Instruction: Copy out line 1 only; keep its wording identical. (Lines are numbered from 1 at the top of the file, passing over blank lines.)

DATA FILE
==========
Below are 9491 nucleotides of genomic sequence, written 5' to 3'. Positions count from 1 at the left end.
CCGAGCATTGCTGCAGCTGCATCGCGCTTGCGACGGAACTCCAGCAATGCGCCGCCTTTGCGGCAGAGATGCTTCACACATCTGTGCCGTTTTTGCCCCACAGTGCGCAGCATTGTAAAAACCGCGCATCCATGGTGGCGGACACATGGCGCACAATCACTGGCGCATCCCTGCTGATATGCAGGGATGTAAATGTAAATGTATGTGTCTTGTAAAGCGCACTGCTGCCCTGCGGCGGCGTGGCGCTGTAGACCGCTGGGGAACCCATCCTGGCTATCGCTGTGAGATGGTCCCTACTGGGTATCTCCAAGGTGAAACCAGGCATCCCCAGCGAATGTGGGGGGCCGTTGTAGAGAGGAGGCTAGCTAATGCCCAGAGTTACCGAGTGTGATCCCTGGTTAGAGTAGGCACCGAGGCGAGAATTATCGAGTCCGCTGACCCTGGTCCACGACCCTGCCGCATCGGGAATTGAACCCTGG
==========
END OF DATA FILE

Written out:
Below are 9491 nucleotides of genomic sequence, written 5' to 3'. Positions count from 1 at the left end.